The financial reform bill only changed the way risky trades are made and accounted for – not the amount of risk they’re taking, says an article on the front page of the New York Times today.They’ve figured out how to navigate around the new rules. Now trades are made “on behalf of clients,” a shift we’ve seen coming that’s now working its way into practice at Citi, Bank of America, JPMorgan, Morgan Stanley, and Goldman Sachs.
But trading on behalf of clients is equally risky.
From the NYT:
That’s not very much, but some are worried.
“You can use client activity as a cover for basically anything you are doing,” said Janet Tavakoli, who runs her own structured finance consulting firm. “It’s very problematic that losses like this are showing up. It’s a prime example of what the financial reform bill doesn’t address.”
So banks have changed the name of prop trading, but not the practice. Prop traders are no longer “prop traders,” and many have been moved to client-based desks.
(For a prime example of how the role of prop traders is changing, look how Citi changed one of their star prop traders’s, Sutesh Sharma’s, role at the firm.)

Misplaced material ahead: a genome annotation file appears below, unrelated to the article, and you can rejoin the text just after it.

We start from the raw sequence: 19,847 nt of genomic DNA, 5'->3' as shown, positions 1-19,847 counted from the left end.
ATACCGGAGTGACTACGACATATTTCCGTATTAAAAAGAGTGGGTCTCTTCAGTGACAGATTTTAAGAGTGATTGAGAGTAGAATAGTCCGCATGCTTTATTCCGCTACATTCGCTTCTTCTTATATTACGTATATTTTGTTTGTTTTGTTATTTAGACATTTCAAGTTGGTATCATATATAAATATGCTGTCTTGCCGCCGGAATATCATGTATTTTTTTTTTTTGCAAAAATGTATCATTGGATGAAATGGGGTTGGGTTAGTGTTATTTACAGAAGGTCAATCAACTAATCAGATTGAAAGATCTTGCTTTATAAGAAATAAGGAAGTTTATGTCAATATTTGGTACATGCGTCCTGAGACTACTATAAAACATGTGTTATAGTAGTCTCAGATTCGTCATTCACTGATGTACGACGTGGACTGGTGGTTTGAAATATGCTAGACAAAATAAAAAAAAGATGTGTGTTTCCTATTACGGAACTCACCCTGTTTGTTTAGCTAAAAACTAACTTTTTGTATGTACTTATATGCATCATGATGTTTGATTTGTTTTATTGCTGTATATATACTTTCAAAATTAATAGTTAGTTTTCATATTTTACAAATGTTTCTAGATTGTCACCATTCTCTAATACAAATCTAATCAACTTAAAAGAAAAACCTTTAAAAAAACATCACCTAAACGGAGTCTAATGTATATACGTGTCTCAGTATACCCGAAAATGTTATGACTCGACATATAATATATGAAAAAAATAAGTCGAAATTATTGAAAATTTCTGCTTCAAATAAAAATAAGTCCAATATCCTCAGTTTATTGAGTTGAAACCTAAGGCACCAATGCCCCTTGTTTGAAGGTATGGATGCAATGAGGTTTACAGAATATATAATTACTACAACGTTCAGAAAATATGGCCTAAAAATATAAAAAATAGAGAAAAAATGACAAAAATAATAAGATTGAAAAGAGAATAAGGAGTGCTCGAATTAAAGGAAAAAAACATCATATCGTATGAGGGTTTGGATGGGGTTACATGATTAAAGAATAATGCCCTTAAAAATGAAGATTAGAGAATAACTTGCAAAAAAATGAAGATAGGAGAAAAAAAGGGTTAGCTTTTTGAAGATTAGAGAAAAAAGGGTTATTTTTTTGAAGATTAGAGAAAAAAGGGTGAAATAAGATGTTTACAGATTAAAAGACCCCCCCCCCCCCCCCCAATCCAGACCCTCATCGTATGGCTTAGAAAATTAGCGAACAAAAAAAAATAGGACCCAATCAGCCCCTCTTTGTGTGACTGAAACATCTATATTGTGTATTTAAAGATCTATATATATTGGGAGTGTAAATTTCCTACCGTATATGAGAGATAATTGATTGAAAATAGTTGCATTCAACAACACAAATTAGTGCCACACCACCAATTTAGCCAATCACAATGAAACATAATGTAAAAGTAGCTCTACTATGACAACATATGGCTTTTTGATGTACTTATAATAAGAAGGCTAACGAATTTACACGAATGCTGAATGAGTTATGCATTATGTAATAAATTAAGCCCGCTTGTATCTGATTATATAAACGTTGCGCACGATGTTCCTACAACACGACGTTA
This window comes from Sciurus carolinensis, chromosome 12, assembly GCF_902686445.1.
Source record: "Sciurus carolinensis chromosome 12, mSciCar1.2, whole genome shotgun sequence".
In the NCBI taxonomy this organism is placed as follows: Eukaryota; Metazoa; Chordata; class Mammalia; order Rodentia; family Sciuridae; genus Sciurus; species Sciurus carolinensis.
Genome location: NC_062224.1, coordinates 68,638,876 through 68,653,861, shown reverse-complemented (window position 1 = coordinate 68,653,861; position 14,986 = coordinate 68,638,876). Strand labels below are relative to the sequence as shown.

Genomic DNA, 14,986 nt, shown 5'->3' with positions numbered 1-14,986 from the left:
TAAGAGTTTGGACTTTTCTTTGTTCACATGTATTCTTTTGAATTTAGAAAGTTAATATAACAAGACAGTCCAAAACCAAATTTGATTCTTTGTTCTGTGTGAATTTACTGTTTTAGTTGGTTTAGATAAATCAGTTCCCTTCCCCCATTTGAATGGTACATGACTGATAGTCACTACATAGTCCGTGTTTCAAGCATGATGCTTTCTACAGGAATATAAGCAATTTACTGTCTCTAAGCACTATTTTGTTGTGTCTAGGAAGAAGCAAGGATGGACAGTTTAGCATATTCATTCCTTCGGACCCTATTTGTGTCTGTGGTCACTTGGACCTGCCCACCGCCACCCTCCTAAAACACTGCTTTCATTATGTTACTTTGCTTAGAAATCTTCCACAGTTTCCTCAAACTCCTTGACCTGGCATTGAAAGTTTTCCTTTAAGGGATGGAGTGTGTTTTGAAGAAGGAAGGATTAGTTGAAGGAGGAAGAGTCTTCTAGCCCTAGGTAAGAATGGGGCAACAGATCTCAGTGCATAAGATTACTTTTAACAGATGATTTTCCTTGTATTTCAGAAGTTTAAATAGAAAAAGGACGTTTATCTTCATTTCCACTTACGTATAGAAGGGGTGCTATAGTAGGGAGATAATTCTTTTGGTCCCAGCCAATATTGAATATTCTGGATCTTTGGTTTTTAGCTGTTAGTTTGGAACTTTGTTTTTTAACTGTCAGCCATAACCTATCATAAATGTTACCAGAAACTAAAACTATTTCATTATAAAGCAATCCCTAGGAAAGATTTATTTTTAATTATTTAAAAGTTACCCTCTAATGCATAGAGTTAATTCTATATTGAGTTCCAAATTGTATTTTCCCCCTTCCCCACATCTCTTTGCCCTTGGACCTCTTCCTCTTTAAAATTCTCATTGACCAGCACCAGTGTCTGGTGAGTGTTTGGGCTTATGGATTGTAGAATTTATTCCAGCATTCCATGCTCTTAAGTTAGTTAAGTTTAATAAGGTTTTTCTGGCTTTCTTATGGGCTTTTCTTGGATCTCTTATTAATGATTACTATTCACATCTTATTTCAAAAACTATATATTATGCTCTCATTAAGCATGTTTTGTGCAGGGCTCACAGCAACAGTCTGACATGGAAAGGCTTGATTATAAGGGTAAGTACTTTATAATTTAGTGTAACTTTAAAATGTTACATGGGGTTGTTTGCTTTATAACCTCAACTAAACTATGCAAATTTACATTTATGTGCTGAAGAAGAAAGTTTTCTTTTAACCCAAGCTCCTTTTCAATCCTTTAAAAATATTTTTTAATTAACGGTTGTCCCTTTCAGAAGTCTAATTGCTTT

Proprietary trading can easily become related to client operations and very closely resemble the prop trading done on strictly defined “prop trading” desks.
Thanks to a line in the Volcker Rule which specifies trading “operations unrelated to customer operations,” as long as the “prop trading” is done for client-related purposes, it’s OK.
Financial reform did change one thing, however – the amount of risk banks are taking. So that’s good, but not if it’s just a result of bank’s leftover wariness a couple of years after they were bailed out.
Bottom line: banks are still losing money by taking risk – but they are taking less risk, and calling it risk “on behalf of clients,” when they take the other side of the trade.
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